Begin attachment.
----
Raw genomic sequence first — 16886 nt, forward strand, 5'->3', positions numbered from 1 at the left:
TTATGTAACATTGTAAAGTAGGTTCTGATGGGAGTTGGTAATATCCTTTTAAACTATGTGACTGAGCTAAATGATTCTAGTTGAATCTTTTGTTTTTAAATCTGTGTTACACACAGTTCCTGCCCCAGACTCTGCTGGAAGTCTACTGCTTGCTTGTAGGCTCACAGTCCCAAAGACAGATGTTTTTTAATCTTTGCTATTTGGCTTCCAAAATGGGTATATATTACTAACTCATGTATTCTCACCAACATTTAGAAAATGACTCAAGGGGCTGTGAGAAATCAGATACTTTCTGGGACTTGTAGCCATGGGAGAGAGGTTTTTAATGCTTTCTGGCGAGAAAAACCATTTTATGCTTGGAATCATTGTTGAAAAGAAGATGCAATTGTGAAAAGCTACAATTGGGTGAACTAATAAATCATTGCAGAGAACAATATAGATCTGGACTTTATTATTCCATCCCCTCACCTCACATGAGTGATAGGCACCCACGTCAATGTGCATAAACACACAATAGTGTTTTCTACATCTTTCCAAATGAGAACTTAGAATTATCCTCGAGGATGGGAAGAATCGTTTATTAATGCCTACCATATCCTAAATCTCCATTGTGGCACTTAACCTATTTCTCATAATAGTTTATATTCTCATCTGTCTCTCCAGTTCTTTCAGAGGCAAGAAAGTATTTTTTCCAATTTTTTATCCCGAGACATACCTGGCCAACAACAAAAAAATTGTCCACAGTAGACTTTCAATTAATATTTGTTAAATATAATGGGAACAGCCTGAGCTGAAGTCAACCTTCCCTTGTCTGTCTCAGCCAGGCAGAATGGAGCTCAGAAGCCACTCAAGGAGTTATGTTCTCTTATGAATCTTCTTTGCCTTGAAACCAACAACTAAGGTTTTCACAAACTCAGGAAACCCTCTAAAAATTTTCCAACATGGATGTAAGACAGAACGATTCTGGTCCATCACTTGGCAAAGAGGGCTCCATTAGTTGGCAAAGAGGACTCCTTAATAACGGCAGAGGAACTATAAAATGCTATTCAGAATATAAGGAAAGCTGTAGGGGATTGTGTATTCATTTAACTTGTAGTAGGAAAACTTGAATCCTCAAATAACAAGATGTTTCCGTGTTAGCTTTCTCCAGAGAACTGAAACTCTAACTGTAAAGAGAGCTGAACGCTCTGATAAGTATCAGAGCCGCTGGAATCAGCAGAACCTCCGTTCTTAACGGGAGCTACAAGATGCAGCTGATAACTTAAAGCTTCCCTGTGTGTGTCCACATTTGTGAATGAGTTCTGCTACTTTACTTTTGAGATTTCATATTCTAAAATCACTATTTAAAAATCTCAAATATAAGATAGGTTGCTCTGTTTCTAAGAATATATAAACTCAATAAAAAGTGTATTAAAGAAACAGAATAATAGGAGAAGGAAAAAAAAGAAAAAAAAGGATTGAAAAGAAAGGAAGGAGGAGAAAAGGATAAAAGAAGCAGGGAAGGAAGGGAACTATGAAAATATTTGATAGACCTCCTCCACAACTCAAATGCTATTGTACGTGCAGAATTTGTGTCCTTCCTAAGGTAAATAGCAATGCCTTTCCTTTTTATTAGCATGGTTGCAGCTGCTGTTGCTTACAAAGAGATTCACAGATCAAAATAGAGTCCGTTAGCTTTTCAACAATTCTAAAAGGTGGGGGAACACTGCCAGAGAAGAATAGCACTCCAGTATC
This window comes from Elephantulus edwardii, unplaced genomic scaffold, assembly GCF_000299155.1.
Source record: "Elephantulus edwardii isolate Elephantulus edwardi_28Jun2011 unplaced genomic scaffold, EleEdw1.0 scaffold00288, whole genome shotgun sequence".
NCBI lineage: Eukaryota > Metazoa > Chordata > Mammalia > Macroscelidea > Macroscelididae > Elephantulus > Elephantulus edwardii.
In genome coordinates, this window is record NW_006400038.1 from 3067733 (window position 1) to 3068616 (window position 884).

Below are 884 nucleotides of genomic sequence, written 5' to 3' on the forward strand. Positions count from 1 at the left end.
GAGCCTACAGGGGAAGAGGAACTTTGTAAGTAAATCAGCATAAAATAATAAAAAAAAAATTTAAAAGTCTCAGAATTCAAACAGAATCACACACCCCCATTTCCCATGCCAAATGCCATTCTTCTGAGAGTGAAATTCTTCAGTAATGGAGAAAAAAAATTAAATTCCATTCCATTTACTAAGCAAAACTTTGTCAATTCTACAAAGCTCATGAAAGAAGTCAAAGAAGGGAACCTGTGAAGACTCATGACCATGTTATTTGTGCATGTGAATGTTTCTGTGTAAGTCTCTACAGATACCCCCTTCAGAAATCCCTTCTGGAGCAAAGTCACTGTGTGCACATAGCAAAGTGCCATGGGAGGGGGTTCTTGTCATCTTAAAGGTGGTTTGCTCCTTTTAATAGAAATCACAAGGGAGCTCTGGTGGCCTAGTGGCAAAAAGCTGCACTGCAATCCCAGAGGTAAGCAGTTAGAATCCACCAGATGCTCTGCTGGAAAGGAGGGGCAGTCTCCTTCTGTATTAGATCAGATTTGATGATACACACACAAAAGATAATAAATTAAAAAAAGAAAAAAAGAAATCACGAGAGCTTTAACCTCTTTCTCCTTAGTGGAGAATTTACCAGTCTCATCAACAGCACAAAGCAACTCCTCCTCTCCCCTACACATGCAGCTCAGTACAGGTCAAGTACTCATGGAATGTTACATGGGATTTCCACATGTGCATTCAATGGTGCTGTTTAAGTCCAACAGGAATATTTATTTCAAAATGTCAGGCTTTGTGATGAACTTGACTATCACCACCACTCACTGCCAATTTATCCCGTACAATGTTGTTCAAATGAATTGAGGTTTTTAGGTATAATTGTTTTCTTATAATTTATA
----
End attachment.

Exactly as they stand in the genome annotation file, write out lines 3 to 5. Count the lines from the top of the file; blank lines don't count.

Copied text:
This window comes from Elephantulus edwardii, unplaced genomic scaffold, assembly GCF_000299155.1.
Source record: "Elephantulus edwardii isolate Elephantulus edwardi_28Jun2011 unplaced genomic scaffold, EleEdw1.0 scaffold00288, whole genome shotgun sequence".
NCBI lineage: Eukaryota > Metazoa > Chordata > Mammalia > Macroscelidea > Macroscelididae > Elephantulus > Elephantulus edwardii.